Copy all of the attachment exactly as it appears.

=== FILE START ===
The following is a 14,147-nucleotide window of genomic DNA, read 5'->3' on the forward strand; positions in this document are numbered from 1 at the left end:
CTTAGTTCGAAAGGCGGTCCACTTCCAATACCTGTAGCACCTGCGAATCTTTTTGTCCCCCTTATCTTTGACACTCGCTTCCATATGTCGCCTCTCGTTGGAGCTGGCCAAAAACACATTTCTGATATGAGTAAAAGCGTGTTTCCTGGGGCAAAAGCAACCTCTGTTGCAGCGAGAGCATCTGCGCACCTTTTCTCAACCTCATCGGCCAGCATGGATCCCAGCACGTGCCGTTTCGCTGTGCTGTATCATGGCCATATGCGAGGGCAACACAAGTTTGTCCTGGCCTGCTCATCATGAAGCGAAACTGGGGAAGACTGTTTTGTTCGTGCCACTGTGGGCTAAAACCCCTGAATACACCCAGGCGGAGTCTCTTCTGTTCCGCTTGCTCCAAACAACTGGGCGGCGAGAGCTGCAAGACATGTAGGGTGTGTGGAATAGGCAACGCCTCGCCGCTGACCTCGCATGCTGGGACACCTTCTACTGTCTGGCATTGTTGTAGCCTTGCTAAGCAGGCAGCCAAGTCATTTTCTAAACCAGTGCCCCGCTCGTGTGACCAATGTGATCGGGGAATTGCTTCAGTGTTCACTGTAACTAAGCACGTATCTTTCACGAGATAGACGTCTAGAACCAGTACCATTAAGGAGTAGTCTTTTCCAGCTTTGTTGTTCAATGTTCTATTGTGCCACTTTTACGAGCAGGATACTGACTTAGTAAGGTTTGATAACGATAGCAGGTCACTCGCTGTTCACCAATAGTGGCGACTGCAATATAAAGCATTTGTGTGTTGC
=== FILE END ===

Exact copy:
The following is a 14,147-nucleotide window of genomic DNA, read 5'->3' on the forward strand; positions in this document are numbered from 1 at the left end:
CTTAGTTCGAAAGGCGGTCCACTTCCAATACCTGTAGCACCTGCGAATCTTTTTGTCCCCCTTATCTTTGACACTCGCTTCCATATGTCGCCTCTCGTTGGAGCTGGCCAAAAACACATTTCTGATATGAGTAAAAGCGTGTTTCCTGGGGCAAAAGCAACCTCTGTTGCAGCGAGAGCATCTGCGCACCTTTTCTCAACCTCATCGGCCAGCATGGATCCCAGCACGTGCCGTTTCGCTGTGCTGTATCATGGCCATATGCGAGGGCAACACAAGTTTGTCCTGGCCTGCTCATCATGAAGCGAAACTGGGGAAGACTGTTTTGTTCGTGCCACTGTGGGCTAAAACCCCTGAATACACCCAGGCGGAGTCTCTTCTGTTCCGCTTGCTCCAAACAACTGGGCGGCGAGAGCTGCAAGACATGTAGGGTGTGTGGAATAGGCAACGCCTCGCCGCTGACCTCGCATGCTGGGACACCTTCTACTGTCTGGCATTGTTGTAGCCTTGCTAAGCAGGCAGCCAAGTCATTTTCTAAACCAGTGCCCCGCTCGTGTGACCAATGTGATCGGGGAATTGCTTCAGTGTTCACTGTAACTAAGCACGTATCTTTCACGAGATAGACGTCTAGAACCAGTACCATTAAGGAGTAGTCTTTTCCAGCTTTGTTGTTCAATGTTCTATTGTGCCACTTTTACGAGCAGGATACTGACTTAGTAAGGTTTGATAACGATAGCAGGTCACTCGCTGTTCACCAATAGTGGCGACTGCAATATAAAGCATTTGTGTGTTGC